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Biotech and medical technology companies are lining up for IPOs

As a private firm, Enanta was often overshadowed by public rivals, CEO Jay Luly said.
As a private firm, Enanta was often overshadowed by public rivals, CEO Jay Luly said.

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More than two dozen life sciences companies, including at least nine in Massachusetts, could go public this year, the biggest coming-out class since at least 2007 and a sign investors are excited about the prospects for new life-extending drugs and medical devices.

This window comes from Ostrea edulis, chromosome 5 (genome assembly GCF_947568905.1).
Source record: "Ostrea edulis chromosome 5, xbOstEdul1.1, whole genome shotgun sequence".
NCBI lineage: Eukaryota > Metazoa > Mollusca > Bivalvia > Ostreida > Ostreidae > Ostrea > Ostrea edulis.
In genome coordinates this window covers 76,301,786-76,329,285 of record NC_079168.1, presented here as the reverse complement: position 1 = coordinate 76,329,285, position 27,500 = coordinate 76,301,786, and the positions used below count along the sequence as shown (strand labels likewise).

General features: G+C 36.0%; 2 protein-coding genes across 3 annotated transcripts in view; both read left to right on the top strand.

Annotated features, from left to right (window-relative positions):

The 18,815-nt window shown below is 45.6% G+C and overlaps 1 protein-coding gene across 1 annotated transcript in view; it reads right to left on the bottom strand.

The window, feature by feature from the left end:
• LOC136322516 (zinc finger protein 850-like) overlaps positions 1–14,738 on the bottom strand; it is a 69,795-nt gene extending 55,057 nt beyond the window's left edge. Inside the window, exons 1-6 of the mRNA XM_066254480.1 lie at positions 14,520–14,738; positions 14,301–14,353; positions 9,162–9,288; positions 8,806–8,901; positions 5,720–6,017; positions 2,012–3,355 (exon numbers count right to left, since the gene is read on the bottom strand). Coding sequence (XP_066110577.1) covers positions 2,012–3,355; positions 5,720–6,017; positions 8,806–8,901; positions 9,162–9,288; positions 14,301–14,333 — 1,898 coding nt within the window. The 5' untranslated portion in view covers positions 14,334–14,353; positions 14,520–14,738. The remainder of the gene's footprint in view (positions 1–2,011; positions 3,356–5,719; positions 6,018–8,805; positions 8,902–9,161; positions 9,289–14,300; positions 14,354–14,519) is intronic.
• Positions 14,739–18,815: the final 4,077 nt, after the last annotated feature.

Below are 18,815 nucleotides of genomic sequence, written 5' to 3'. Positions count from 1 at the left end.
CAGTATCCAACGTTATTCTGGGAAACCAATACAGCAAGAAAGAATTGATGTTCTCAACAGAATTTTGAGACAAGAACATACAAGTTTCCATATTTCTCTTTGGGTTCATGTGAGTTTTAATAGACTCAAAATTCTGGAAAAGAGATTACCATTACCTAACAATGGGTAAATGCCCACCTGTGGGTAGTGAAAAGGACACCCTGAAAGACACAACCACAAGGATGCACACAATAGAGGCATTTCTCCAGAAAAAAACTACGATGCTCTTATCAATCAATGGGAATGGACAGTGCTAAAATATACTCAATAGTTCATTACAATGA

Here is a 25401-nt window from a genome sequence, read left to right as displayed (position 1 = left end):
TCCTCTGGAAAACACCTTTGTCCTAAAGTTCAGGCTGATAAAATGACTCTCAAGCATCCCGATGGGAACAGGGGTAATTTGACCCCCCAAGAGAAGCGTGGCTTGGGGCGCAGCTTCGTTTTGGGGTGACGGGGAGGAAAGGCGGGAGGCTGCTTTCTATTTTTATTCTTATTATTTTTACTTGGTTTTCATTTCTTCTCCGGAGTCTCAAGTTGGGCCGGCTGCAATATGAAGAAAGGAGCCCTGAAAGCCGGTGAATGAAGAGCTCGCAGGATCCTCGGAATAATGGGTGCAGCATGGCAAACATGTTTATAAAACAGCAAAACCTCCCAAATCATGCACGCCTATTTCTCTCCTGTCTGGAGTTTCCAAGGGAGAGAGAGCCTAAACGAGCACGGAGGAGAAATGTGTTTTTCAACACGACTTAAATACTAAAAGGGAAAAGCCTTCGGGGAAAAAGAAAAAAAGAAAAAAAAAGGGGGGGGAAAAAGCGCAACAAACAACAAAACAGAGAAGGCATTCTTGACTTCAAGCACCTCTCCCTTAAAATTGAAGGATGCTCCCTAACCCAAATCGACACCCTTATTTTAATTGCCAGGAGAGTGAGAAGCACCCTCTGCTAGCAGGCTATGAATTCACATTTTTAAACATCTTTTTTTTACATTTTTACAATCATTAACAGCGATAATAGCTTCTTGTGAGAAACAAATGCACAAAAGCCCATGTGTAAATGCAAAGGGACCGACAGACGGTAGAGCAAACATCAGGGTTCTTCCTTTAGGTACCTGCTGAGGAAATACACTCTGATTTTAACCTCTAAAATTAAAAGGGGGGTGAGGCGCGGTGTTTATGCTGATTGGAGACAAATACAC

Initial public offerings have been rare in the life sciences sector since the economic collapse of 2008, but industry insiders say soaring financial markets have helped make it feasible for cash-starved start-ups to consider raising large amounts of money through the sale of stock.

That’s what Guy Macdonald, chief executive of TetraPhase Pharmaceuticals, was counting on when he took the Watertown company public in March. His gamble on an IPO paid off, generating nearly $75 million and assuring that seven-year-old TetraPhase will maintain its independence.

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